Decentralized Exchange (DEX)

  1. Motivation
  2. Decentralized Exchange
  3. Waves DEX
  4. Matcher Fee Calculation
  5. Tradable Balance
  6. Installing DEX
  7. Installing your Own Matcher


The need to convert and exchange between crypto tokens is increasing with the enlargement of cryptocurrencies number. One of the main features of the blockchain environment is decentralization, but until recently only centralized exchanges existed, even for cryptocurrencies such as Bitcoin or Etherium. Many exchanges support the buy and sale of cryptocurrencies, fiat currencies, and cryptocurrency tokens. Examples of such centralized exchanges are Coinbase, BTC-e, ShapeShift and Mt.Gox.The centralization experience in this sphere is lamentable, the cause of a single point of failure - the exchange. In this case, all users funds should be kept in one place for participation in trade. The user's funds are stored directly in the exchange, and it is responsible not only for matching orders and keep the current order book in the correct state but also for depositors' funds. The Mt.Gox collapse is the brightest example of why it is not reliable, the resulting loss after compromised it was about 650,000 BTC. Someone can hack into exchange system and all users will lose everything, cause their private keys are kept all together, like in one of version BTC-e fund's theft. And these are not the only exchanges that have lost the funds of depositors in this way. The use of a decentralized approach in the entity of an exchange helps to avoid the involvement of many users assets into problems caused by the danger of front running by intruders into the work of exchange.

1. Decentralized Exchange

The decentralized exchanges do not require users to trust them with their money: user's wallet is not controlled by a single entity. Orders are digitally signed directly by owners, as an authorization process. Users control their funds, but on-chain trading has the side effect of not real-time trading as at a centralized exchange.

Decentralized exchanges have some advantages over centralized, but also drawbacks.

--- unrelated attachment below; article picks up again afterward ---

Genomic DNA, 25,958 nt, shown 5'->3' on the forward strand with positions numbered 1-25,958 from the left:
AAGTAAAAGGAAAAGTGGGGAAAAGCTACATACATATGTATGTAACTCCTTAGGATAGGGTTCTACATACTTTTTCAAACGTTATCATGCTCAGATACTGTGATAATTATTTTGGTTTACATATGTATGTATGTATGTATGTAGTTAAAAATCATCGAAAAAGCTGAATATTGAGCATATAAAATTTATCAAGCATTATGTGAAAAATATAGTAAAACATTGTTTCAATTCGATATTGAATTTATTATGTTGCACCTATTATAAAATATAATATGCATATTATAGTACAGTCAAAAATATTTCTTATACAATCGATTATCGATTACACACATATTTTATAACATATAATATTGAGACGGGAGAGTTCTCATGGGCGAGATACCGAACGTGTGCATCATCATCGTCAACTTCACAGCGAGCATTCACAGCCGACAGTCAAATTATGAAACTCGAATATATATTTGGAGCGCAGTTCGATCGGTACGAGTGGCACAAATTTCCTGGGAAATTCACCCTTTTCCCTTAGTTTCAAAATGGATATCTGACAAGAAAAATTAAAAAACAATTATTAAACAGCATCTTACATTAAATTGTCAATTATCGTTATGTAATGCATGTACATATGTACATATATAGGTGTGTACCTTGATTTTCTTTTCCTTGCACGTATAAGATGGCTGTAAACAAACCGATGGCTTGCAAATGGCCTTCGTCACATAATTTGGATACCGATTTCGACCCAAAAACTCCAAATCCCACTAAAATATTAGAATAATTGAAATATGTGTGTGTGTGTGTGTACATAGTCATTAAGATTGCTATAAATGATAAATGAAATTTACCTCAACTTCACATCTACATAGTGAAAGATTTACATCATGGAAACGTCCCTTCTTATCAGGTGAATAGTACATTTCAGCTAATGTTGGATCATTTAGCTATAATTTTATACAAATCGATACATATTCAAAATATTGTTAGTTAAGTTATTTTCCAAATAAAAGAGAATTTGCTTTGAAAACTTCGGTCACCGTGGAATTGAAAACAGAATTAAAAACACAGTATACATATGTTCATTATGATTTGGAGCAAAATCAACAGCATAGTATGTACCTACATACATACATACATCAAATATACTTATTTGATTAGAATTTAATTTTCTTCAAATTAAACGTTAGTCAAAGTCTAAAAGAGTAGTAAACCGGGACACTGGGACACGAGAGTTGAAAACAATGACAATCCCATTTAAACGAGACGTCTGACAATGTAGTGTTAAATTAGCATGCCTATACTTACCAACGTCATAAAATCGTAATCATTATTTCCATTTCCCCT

If all components of exchange are decentralized there is no automatic matching of buy and sell orders, this operation also should be done by users. For example for a specific order, which is validated and put in an order book, any other user can add a digitally signed counterorder and send the complete transaction with a pair of orders to the blockchain. Then the assets are transferred between the buyer and seller.

Also with such lack of automatic matching and fast cancellation, there is vulnerability to miner front-running. The miner of the next block will always have the option to execute canceled orders with themselves as the counterparty, potentially profiting from such an order.

What if we decentralize not all components of exchange, but only the matcher part? This design eliminates two of the described problems above: the arbitrageur with already canceled orders, and miners front-running. Unlike centralized exchanges, the decentralized solution with centralized matcher won’t have the power to steal users’ deposits.

2. Waves DEX

Waves provides a decentralized exchange (DEX), which allows trading different assets back and forth between users, as a traditional exchange, with stronger security guarantees to end users due to its decentralized nature. An opportunity of creating some new assets, based on Waves, allows early trading of a crowdfunding stake, that provides liquidity for tokens. For this purpose, tokens should be sold in public locations, where buyers and sellers may post orders.